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Policy-UK’s recent forum on ‘Early Years and the Foundation Stage – Education, intervention and the impact on life chances’ followed the publication of the joint inquiry into Foundation years and the Government’s life chances strategy.
Politically neutral, Policy-UK provided a wide range of speakers for open dialogue at this event.
With the Government set to double provision of free childcare places for working parents from 15 hours to 30 hours per week, this forum looked at what this will mean in reality for the teams working with families and young children.
Some of the concerns were that this would mean that the more deprived families would be pushed out as the nursery settings filled the places with the funded children of working parents.
Concerns were also raised about recruitment of enough well qualified people to support these places. Would the settings be able to support and train existing staff?
There was a sense of frustration that decisions were often made by politicians with short term vision, despite the Nutbrown review, Tickell and CREC report clearly showing that access to high quality childcare provision significantly improved life chances.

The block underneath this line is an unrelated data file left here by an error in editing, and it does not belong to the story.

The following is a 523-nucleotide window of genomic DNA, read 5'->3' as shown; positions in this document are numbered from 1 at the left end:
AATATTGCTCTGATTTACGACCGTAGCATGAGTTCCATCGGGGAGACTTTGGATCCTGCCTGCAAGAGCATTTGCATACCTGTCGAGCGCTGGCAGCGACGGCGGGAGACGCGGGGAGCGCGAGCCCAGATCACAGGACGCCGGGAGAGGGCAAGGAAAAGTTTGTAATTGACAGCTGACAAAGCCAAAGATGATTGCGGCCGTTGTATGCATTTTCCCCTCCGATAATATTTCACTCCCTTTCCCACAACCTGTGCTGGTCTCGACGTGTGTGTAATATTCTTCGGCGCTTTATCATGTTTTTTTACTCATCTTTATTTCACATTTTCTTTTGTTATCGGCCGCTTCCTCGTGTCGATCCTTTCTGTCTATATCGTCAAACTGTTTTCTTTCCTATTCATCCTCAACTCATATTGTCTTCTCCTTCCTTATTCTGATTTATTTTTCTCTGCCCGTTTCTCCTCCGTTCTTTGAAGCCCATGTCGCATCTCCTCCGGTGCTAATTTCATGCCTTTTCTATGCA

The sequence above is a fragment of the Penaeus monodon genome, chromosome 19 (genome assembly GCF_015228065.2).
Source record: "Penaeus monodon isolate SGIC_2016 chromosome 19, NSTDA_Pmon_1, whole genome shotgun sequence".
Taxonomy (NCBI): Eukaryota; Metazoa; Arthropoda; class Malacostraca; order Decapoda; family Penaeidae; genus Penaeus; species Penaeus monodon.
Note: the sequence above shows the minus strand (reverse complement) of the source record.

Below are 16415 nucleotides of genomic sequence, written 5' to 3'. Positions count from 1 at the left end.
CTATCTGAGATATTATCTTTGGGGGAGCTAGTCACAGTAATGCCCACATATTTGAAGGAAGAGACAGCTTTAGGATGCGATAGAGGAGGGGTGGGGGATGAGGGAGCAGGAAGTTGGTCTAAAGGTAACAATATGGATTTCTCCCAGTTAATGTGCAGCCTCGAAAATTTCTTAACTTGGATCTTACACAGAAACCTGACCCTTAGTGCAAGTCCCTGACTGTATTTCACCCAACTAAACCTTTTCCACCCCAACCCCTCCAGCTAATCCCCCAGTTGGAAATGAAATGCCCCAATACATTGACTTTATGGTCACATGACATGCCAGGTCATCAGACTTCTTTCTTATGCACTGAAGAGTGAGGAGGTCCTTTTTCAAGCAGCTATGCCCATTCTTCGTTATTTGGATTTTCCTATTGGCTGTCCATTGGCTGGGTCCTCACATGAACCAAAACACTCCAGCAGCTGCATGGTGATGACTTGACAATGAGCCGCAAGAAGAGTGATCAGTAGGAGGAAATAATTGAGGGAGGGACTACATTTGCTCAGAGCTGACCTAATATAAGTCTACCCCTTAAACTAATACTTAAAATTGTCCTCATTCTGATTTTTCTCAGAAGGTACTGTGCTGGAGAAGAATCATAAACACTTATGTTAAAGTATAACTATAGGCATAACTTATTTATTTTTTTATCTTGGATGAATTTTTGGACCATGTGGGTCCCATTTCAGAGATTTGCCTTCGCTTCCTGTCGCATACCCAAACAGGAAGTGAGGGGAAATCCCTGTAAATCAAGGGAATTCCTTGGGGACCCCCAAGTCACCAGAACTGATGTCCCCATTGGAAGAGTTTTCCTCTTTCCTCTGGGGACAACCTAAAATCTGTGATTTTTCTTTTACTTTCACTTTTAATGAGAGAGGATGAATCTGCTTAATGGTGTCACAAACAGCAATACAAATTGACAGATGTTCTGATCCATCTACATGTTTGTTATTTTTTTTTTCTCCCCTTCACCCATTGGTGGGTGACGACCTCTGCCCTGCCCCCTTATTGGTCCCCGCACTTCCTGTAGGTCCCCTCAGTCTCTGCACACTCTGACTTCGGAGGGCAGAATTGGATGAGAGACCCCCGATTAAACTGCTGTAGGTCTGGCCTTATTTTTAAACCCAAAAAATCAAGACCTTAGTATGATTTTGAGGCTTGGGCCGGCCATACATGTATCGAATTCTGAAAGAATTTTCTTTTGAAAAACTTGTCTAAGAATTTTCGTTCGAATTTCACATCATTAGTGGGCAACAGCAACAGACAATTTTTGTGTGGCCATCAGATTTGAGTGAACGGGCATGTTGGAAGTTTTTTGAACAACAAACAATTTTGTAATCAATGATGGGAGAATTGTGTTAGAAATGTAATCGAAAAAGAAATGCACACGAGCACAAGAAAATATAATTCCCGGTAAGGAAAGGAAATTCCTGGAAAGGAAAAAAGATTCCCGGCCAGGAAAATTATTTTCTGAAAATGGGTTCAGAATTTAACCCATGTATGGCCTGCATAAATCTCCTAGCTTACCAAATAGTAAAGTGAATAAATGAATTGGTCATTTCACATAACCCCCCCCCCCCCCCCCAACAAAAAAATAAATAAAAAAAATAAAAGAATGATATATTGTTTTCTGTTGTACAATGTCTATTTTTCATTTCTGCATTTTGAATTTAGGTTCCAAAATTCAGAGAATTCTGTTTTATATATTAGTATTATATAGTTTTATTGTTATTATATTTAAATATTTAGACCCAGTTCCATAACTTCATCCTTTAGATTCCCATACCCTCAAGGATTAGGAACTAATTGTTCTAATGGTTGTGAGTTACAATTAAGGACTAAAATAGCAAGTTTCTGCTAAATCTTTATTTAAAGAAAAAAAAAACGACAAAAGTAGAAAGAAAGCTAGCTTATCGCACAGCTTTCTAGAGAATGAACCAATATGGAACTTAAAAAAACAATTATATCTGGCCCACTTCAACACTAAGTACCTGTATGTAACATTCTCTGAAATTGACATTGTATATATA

It was pointed out that while our early relationships shape our brains and our ability to thrive, there are still glaring gaps in the strategy.
It was also argued that having a graduate leader in place with good leadership skills made a difference and yet the salary levels of such workers did not match those of teachers with a similar qualification.
In addition to this, although many workers who go into childcare might not be high academic achievers, they may still have relevant and valuable skills to offer, but may not get trained in some of the key areas of attachment, nutrition and language and communication. These areas have been highlighted as having the biggest impact on the outcomes of our children.
So with cuts in mainstream funding, how are our early years settings going to ensure that their workforce is trained to provide high quality provision?
It was argued that the answer sits with a good graduate leadership, but this needs to be bolstered by the whole team understanding the basic principles so that they can be led. In business we know that getting everyone on the same page and having good leadership delivers results. Early years is no different.
The academic theory knowledge required to make this happen can be made accessible to the wider team and parents to get a really streamlined and consistent approach.
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